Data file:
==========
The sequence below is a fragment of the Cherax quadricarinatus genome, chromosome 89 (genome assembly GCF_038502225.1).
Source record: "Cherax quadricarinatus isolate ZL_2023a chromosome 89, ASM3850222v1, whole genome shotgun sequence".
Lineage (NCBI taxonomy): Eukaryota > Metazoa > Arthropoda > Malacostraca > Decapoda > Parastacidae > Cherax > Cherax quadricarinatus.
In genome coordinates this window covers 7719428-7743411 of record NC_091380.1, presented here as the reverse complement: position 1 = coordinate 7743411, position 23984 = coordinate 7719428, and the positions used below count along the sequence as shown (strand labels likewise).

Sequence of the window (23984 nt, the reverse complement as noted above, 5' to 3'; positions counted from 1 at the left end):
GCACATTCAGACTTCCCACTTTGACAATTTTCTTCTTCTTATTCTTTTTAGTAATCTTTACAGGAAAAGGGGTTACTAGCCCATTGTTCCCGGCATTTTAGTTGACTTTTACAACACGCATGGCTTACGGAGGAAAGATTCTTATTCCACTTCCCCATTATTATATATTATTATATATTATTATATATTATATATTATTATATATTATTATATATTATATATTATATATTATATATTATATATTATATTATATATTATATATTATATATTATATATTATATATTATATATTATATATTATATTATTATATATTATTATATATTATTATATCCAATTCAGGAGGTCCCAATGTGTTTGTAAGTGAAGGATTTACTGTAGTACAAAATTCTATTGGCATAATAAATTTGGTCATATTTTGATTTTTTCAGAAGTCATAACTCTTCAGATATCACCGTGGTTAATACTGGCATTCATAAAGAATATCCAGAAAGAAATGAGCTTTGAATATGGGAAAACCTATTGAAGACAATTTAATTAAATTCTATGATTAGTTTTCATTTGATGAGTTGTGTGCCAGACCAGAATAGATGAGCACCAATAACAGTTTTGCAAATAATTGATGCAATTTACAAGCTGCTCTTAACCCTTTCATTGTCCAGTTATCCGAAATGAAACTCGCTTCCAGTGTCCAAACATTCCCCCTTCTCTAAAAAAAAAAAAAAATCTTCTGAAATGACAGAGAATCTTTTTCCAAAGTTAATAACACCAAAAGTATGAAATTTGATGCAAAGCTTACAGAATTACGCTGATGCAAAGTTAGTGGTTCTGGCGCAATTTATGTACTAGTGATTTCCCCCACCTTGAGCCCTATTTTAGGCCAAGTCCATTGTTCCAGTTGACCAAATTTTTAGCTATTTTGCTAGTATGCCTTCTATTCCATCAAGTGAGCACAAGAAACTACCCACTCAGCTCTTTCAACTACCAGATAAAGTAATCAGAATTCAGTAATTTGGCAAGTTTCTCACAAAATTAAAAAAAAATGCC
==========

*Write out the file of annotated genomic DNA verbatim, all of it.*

The sequence below is a fragment of the Cherax quadricarinatus genome, chromosome 89 (genome assembly GCF_038502225.1).
Source record: "Cherax quadricarinatus isolate ZL_2023a chromosome 89, ASM3850222v1, whole genome shotgun sequence".
Lineage (NCBI taxonomy): Eukaryota > Metazoa > Arthropoda > Malacostraca > Decapoda > Parastacidae > Cherax > Cherax quadricarinatus.
In genome coordinates this window covers 7719428-7743411 of record NC_091380.1, presented here as the reverse complement: position 1 = coordinate 7743411, position 23984 = coordinate 7719428, and the positions used below count along the sequence as shown (strand labels likewise).

Sequence of the window (23984 nt, the reverse complement as noted above, 5' to 3'; positions counted from 1 at the left end):
GCACATTCAGACTTCCCACTTTGACAATTTTCTTCTTCTTATTCTTTTTAGTAATCTTTACAGGAAAAGGGGTTACTAGCCCATTGTTCCCGGCATTTTAGTTGACTTTTACAACACGCATGGCTTACGGAGGAAAGATTCTTATTCCACTTCCCCATTATTATATATTATTATATATTATTATATATTATATATTATTATATATTATTATATATTATATATTATATATTATATATTATATATTATATTATATATTATATATTATATATTATATATTATATATTATATATTATATATTATATTATTATATATTATTATATATTATTATATCCAATTCAGGAGGTCCCAATGTGTTTGTAAGTGAAGGATTTACTGTAGTACAAAATTCTATTGGCATAATAAATTTGGTCATATTTTGATTTTTTCAGAAGTCATAACTCTTCAGATATCACCGTGGTTAATACTGGCATTCATAAAGAATATCCAGAAAGAAATGAGCTTTGAATATGGGAAAACCTATTGAAGACAATTTAATTAAATTCTATGATTAGTTTTCATTTGATGAGTTGTGTGCCAGACCAGAATAGATGAGCACCAATAACAGTTTTGCAAATAATTGATGCAATTTACAAGCTGCTCTTAACCCTTTCATTGTCCAGTTATCCGAAATGAAACTCGCTTCCAGTGTCCAAACATTCCCCCTTCTCTAAAAAAAAAAAAAAATCTTCTGAAATGACAGAGAATCTTTTTCCAAAGTTAATAACACCAAAAGTATGAAATTTGATGCAAAGCTTACAGAATTACGCTGATGCAAAGTTAGTGGTTCTGGCGCAATTTATGTACTAGTGATTTCCCCCACCTTGAGCCCTATTTTAGGCCAAGTCCATTGTTCCAGTTGACCAAATTTTTAGCTATTTTGCTAGTATGCCTTCTATTCCATCAAGTGAGCACAAGAAACTACCCACTCAGCTCTTTCAACTACCAGATAAAGTAATCAGAATTCAGTAATTTGGCAAGTTTCTCACAAAATTAAAAAAAAATGCC